Obviously I was too young to remember the details of the 1970s energy crisis (of course!!). This was the time when the world suddenly woke up to how dependent it was on the Middle East and OPEC. But the time still resonated with me, possibly due to my dad’s pre-occupation with turning off lights in parts of the house when not in use!
Issues such as how far can the UK insulate itself from international energy shocks and how much of a role renewable energy could play as an alternative to fossil fuels were first raised in the 1970s, but have retained their relevance in the context of debates about climate change and energy security.
Energy bills have risen dramatically in recent years as energy companies hike prices due to higher wholesale costs (underpinned by rising international prices for fossil fuels, particularly gas) and expectations are that further increases are in store.
As energy prices rise disproportionately to other costs, the energy efficiency of corporate real estate portfolios is becoming a key consideration for CRE teams, particularly given the sustained focus on cost cutting or cost avoidance and broader CSR agendas.
So faced with rising costs what can businesses do?
The good news is that there are a number of relatively cost-effective measures businesses can implement to make efficiencies on and drive down the cost of occupancy. A few of these strategies include:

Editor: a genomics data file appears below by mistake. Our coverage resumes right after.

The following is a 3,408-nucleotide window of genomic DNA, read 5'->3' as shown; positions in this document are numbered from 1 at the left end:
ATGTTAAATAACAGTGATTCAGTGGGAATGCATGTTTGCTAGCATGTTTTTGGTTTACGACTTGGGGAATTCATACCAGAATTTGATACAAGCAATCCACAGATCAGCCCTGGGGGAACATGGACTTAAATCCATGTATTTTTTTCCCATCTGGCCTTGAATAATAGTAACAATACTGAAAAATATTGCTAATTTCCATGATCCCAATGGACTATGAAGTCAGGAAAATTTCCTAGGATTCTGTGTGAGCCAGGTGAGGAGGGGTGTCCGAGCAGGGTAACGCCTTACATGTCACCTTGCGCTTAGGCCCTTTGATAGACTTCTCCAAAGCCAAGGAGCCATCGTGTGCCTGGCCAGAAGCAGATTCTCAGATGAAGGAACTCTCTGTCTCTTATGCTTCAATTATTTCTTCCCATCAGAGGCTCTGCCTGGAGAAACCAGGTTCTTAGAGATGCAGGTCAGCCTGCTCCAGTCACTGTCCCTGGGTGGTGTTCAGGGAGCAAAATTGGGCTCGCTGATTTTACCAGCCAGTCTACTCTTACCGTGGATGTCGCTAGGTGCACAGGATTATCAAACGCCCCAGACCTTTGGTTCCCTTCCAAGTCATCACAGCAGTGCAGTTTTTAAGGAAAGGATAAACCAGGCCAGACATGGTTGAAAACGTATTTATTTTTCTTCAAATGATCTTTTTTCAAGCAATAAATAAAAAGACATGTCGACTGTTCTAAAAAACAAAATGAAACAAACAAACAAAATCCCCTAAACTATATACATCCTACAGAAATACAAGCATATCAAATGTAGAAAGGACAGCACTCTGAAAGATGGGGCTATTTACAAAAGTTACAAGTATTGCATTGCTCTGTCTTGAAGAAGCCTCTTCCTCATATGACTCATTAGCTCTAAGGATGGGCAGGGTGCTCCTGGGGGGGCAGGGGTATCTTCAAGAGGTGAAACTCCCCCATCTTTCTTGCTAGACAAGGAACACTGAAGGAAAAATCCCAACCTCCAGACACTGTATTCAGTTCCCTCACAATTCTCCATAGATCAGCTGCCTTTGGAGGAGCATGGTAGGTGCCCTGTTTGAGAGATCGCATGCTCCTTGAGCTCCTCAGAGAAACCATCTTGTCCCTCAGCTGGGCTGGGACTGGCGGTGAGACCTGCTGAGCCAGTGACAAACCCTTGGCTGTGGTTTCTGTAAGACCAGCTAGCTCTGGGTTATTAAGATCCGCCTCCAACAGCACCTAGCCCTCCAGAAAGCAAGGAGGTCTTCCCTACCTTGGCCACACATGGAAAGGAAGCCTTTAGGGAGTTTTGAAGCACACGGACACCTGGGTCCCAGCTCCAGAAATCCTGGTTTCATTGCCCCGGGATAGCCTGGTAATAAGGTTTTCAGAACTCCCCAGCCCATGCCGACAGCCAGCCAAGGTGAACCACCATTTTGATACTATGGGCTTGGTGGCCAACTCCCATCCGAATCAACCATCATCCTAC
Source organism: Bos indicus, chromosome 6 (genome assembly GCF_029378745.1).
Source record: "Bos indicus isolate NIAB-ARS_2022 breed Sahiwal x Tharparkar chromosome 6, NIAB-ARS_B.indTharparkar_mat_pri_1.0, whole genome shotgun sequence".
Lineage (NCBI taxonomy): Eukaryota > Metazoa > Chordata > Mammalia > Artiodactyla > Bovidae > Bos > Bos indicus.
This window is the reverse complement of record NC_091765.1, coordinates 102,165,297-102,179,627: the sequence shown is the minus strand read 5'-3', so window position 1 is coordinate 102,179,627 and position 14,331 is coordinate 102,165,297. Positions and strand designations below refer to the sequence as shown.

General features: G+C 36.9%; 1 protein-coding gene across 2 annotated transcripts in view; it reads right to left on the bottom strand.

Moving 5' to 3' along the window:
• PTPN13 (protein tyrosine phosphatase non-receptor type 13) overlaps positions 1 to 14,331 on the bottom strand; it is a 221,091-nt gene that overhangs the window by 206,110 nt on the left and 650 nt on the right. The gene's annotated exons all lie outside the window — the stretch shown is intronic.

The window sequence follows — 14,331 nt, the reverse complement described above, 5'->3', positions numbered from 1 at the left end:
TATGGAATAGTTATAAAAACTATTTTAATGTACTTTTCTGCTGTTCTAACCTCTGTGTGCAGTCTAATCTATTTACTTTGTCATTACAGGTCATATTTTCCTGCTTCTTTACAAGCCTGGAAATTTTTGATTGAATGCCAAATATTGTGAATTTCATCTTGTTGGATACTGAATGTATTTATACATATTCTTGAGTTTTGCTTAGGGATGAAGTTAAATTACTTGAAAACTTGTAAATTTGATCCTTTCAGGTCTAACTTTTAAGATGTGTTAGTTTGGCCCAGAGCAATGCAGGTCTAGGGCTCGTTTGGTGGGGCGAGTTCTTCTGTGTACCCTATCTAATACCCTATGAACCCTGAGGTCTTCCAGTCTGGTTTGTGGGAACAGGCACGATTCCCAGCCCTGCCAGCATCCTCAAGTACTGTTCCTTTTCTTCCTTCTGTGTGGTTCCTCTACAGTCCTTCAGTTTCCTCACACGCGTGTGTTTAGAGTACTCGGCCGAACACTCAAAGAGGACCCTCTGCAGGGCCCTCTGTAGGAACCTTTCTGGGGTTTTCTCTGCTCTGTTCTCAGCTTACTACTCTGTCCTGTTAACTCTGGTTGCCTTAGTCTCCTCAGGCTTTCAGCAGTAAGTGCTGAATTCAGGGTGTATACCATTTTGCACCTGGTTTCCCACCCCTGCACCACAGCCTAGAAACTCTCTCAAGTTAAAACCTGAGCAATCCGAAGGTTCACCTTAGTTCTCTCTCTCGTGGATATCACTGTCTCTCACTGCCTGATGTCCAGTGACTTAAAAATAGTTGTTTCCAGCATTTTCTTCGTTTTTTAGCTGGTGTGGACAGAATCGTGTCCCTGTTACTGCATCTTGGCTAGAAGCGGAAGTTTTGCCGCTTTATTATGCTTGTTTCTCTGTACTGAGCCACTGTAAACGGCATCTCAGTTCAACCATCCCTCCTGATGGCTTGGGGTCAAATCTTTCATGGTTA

- Consider switching supplier to save on costs. Bit of a surprise this one – but The Energy Forecaster’s research shows 20% of UK businesses do not have the time or motivation to switch supplier, despite savings. Many are unaware of key information about their utility contracts.
- Occupiers should consider the energy rating for every new lease that is taken on and the standards being requested from project teams when instructing any refurbishment or redevelopment works.
- Explore opportunities to negotiate with their landlord(s) for energy efficiency upgrades to the space.
- Take advantage of the Green Deal, expected to be launched for the commercial sector in late 2013, which will create a new financing framework that offers owners and occupiers of business and domestic property the opportunity to improve energy efficiency, while avoiding upfront costs.
Whilst I do not personally believe we will back to the blackouts of the 1970s and the 3 day week, I do think that controlling energy costs will be of major importance to corporate occupiers over the medium term and as such the issue will rapidly shape the behaviour and strategies of CRE teams.